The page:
Short-term influence of recolonisation by the polycheate worm [2pt] Nereis succinea on oxygen and nitrogen fluxes and [2pt] denitrification: a microcosm simulation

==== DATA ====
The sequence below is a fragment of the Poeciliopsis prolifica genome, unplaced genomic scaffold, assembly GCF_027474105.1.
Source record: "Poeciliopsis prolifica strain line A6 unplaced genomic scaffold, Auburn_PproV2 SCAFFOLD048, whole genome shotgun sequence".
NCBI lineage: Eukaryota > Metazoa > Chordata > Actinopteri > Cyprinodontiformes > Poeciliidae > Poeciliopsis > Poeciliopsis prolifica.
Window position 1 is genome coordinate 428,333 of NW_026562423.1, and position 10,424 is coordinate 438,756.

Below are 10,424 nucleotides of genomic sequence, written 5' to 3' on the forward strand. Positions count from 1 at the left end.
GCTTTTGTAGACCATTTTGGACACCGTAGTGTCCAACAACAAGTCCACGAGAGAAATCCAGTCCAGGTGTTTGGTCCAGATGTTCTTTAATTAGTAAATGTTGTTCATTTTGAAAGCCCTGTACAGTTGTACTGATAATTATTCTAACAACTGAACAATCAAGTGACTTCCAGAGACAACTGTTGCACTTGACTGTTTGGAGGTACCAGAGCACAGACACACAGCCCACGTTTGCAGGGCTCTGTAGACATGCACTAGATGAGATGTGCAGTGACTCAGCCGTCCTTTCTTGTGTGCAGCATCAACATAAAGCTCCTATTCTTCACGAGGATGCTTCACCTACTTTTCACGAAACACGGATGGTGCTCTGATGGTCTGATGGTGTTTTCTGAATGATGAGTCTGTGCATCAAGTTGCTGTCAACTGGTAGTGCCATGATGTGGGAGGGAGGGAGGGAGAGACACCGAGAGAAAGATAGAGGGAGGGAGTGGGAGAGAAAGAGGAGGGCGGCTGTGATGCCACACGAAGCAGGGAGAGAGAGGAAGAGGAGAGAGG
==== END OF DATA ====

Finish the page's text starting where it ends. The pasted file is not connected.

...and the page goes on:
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The short-term effects of sediment recolonisation by Nereis succinea on sediment-water column fluxes of oxygen and dissolved inorganic nitrogen, and rates of denitrification, were studied in microcosms of homogenised, sieved sediments. The added worms enhanced oxygen uptake by the sediments, due to the increased surface area provided by the burrow walls and the degree of stimulation was stable with time. Similarly, ammonium fluxes to the water column were stimulated by N. succinea, but declined over the 3 day incubation in all microcosms including the controls. Nitrate fluxes were generally greater in the faunated microcosms, but highly variable with time. Denitrification rates were positively stimulated by N. succinea populations, denitrification of water column nitrate was stimulated 10-fold in comparison to denitrification coupled to nitrification in the sediments. Rates of denitrification of water column nitrate were not significantly different from rates in undisturbed sediment cores with similar densities of N. succinea, whereas rates of coupled nitrification–denitrification were 3-fold lower in the experimental set-up. These results may reflect the relative growth rates of nitrifying and denitrifying bacteria, which allow more rapid colonisation of new burrow surfaces by denitrifier compared to nitrifier populations. The data indicate that recolonisation by burrowing macrofauna of the highly reduced sediments of the Sacca di Goro, Lagoon, Italy, following the annual dystrophic crisis, may play a significant role in the reoxidation and detoxification of the sediments. The increased rates of denitrification associated with the worm burrows, may promote nitrogen losses, but due to the low capacity of nitrifying bacteria to colonise the new burrow structures, these losses would be highly dependent upon water column nitrate concentrations.